Back in March, Weld County Sheriff John Cooke said he wouldn’t bother enforcing Colorado’s new gun control measures should they be signed into law by Democratic Gov. John Hickenlooper.
Well, Hickenlooper did sign those measures into law: one that would require criminal background checks for all private transfers or purchases, including those made over the Internet and at gun shows and another that would ban magazines that hold more than 15 rounds of ammo.
Now, as the New York Times recently reported, Cooke is standing by his promise to not enforce those laws. Though, he’s not alone. Fifty-five other sheriffs are following suit.
The rationale for not enforcing the new laws hasn’t changed since March. Cooke and his peers believe that the new laws are (a) unconstitutional and (b) it’s impossible to track whether gun owners are meeting the requirements set forth in the bills.
With respect to the ban on 15-plus round magazines, he said there’s no way for officers or sheriffs to tell whether the magazine was purchased before the ban was passed or after. Any 15-plus round magazine purchased before July 1 of this year is grandfathered in and lawful for one to own. However, any 15-plus round magazine obtained after that date is illegal for one to possess, sell or transfer.
“How is a deputy or an officer supposed to know which is which?” Cooke asks, while holding up a pre-ban magazine and one that was obtained after the law went into effect.
With respect to universal background checks, Cooke essentially argues that they are pointless, that they’re not going to keep firearms out of the hands of criminals or those who are determined to perpetrate violence.
“Criminals are still going to get their guns,” he told Fox News back in March.
However, a spokesman for the governor believes that, at least with the background check provision, it’s been keeping the wrong people from getting firearms.
“Particularly on background checks, the numbers show the law is working,” said Eric Brown, one of the governor’s spokesman, who cited number from the Colorado Bureau of Investigation that indicate that of the 3,445 checks on private sales since July 1, upwards of 70 people failed the background check and were denied.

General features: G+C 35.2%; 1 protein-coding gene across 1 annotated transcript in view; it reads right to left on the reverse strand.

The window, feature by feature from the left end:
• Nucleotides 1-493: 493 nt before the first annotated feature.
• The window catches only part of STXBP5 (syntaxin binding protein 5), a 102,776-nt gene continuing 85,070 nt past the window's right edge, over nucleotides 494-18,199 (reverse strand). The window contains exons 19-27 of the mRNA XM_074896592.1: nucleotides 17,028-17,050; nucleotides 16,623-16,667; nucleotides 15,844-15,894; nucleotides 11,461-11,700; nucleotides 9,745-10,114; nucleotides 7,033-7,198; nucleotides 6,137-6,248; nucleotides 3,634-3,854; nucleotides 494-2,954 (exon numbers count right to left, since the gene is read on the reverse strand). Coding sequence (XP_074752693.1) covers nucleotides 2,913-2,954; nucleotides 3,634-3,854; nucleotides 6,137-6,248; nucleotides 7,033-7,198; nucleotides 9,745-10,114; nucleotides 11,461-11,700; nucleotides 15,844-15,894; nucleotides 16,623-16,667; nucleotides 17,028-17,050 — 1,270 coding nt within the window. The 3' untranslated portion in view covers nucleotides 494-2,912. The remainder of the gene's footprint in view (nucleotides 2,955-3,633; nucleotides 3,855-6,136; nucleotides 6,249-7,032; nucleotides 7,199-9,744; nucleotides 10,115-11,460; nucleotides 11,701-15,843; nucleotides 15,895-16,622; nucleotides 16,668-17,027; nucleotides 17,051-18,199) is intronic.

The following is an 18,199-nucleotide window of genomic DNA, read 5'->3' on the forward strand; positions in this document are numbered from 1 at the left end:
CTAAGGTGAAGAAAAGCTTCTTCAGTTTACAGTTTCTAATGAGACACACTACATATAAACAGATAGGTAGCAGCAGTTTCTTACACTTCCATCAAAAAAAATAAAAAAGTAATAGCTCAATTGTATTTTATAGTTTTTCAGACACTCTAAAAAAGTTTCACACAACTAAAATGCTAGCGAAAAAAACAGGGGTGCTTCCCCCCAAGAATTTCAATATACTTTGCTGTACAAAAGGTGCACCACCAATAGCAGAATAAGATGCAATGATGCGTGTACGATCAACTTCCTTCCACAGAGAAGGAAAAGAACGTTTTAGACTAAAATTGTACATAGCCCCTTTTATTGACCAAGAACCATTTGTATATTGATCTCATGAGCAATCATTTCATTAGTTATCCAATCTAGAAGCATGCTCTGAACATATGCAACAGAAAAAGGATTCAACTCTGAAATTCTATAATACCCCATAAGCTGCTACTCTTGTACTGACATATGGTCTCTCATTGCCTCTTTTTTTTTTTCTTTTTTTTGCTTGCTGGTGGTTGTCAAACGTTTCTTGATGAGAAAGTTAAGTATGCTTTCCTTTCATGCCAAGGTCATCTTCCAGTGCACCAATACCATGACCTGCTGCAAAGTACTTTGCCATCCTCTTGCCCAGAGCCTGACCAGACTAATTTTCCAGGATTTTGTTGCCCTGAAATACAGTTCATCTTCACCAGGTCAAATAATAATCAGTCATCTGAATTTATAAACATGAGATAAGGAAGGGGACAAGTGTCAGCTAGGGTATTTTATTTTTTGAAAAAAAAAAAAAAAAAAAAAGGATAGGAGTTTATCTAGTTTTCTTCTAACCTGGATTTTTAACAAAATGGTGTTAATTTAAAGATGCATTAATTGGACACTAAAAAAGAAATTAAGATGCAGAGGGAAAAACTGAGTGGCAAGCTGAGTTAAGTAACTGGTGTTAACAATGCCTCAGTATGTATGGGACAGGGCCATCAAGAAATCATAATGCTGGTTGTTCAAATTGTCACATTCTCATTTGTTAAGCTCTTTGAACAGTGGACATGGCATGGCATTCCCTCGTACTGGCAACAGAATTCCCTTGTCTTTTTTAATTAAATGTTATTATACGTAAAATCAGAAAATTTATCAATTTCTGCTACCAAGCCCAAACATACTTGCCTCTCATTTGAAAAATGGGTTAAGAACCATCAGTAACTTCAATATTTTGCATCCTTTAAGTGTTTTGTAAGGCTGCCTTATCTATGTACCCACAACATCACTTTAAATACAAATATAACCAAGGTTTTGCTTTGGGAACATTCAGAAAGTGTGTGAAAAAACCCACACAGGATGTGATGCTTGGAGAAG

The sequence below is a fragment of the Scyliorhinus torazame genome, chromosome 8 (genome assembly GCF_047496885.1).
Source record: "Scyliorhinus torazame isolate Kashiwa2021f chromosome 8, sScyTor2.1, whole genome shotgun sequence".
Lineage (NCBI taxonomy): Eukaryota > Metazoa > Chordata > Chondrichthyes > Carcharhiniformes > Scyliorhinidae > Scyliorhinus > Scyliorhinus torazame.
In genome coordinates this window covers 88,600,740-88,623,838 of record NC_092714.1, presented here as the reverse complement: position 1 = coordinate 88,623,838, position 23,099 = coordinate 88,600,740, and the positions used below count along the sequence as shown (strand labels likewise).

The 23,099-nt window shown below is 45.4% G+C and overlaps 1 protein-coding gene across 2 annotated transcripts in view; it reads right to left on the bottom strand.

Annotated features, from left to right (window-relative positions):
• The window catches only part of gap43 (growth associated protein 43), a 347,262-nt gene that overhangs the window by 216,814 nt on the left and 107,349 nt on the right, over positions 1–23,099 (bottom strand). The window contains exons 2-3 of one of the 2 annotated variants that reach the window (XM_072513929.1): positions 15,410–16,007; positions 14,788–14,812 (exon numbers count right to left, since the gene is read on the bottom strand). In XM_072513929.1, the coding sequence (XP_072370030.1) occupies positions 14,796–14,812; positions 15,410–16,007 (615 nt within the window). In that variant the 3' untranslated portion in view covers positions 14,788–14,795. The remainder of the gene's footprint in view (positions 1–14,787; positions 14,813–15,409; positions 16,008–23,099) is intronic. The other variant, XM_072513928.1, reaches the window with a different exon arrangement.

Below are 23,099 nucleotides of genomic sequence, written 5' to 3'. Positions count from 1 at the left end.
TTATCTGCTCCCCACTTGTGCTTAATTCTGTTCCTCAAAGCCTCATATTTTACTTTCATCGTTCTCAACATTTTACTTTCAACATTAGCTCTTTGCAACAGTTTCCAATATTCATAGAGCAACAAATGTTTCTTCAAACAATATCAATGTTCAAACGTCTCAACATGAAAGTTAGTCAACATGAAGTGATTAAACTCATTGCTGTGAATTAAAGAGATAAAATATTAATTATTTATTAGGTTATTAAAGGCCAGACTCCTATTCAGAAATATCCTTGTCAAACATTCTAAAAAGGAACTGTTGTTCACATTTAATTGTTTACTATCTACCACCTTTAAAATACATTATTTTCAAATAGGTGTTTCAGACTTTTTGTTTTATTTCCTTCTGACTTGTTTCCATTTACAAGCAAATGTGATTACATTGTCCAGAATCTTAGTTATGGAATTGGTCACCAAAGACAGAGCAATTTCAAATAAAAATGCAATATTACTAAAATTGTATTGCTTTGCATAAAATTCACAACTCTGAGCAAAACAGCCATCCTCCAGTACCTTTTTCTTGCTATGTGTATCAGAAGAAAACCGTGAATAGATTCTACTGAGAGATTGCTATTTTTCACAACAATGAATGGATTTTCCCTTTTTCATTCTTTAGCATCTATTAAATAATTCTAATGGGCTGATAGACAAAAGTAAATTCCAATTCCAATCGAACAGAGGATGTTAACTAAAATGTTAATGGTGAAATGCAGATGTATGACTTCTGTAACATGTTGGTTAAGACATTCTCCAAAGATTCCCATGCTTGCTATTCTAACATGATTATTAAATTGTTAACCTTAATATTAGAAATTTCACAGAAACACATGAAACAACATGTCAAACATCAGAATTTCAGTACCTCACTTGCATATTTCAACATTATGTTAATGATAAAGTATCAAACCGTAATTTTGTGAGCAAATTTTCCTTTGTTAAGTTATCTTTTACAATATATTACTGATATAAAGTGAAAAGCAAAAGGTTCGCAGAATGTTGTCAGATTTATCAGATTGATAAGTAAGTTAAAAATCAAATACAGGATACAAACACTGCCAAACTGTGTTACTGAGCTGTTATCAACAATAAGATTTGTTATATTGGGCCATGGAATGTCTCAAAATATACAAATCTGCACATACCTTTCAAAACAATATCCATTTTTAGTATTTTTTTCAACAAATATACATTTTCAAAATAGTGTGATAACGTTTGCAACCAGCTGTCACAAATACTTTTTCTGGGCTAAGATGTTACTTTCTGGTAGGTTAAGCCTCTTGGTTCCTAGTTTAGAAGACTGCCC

Nevertheless, like Cooke, Chaffee County Sheriff W. Pete Palmer doesn’t see enforcing the new laws as a high priority, both because the laws are unpopular and it would likely be a waste of limited resources.
“All law enforcement agencies consider the community standards — what is it that our community wishes us to focus on — and I can tell you our community is not worried one whit about background checks or high-capacity magazines,” he told the New York Times.
Of the small minority of sheriffs who support the new laws or have not explicitly said that they would not enforce them, at least one believes that the Cooke and company are abdicating their responsibilities.
“A lot of sheriffs are claiming the Constitution, saying that they’re not going to enforce this because they personally believe it violates the Second Amendment,” said Sheriff Joe Pelle of Boulder County. “But that stance in and of itself violates the Constitution.”
Looking ahead, there are lawsuits in the works to challenge the constitutionality of the new gun laws. There was one that was sponsored by 55 of the 62 sheriffs, however a judge ruled back in July that as a group of law enforcement officers they didn’t have standing — or a warranted reason — to sue the state.
“If individual sheriffs wish to protect individual rights or interests, they may do so,” ruled U.S. District Judge Marcia Kreiger. “However, the sheriffs have confused their individual rights and interests with those of the county sheriff’s office.”